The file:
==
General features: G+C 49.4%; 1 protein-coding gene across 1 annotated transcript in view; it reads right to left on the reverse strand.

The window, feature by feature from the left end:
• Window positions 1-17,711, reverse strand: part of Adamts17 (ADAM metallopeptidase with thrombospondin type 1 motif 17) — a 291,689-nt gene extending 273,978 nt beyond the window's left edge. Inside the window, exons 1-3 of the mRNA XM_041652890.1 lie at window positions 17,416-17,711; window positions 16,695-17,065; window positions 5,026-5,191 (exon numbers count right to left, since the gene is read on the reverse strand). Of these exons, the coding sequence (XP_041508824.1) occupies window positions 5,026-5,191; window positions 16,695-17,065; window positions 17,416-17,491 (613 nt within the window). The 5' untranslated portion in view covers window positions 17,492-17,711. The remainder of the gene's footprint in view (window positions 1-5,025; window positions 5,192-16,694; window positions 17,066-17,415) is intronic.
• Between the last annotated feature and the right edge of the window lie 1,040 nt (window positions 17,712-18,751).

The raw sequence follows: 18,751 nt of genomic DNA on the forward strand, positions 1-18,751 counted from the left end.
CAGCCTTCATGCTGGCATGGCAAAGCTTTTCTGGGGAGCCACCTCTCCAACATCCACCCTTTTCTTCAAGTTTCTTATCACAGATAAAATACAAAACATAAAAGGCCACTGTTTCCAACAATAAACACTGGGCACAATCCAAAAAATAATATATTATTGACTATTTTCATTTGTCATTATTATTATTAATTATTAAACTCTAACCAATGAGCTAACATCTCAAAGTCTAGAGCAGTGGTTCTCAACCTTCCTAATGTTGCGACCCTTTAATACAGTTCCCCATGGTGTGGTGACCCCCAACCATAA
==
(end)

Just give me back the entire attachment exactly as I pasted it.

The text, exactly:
General features: G+C 49.4%; 1 protein-coding gene across 1 annotated transcript in view; it reads right to left on the reverse strand.

The window, feature by feature from the left end:
• Window positions 1-17,711, reverse strand: part of Adamts17 (ADAM metallopeptidase with thrombospondin type 1 motif 17) — a 291,689-nt gene extending 273,978 nt beyond the window's left edge. Inside the window, exons 1-3 of the mRNA XM_041652890.1 lie at window positions 17,416-17,711; window positions 16,695-17,065; window positions 5,026-5,191 (exon numbers count right to left, since the gene is read on the reverse strand). Of these exons, the coding sequence (XP_041508824.1) occupies window positions 5,026-5,191; window positions 16,695-17,065; window positions 17,416-17,491 (613 nt within the window). The 5' untranslated portion in view covers window positions 17,492-17,711. The remainder of the gene's footprint in view (window positions 1-5,025; window positions 5,192-16,694; window positions 17,066-17,415) is intronic.
• Between the last annotated feature and the right edge of the window lie 1,040 nt (window positions 17,712-18,751).

The raw sequence follows: 18,751 nt of genomic DNA on the forward strand, positions 1-18,751 counted from the left end.
CAGCCTTCATGCTGGCATGGCAAAGCTTTTCTGGGGAGCCACCTCTCCAACATCCACCCTTTTCTTCAAGTTTCTTATCACAGATAAAATACAAAACATAAAAGGCCACTGTTTCCAACAATAAACACTGGGCACAATCCAAAAAATAATATATTATTGACTATTTTCATTTGTCATTATTATTATTAATTATTAAACTCTAACCAATGAGCTAACATCTCAAAGTCTAGAGCAGTGGTTCTCAACCTTCCTAATGTTGCGACCCTTTAATACAGTTCCCCATGGTGTGGTGACCCCCAACCATAA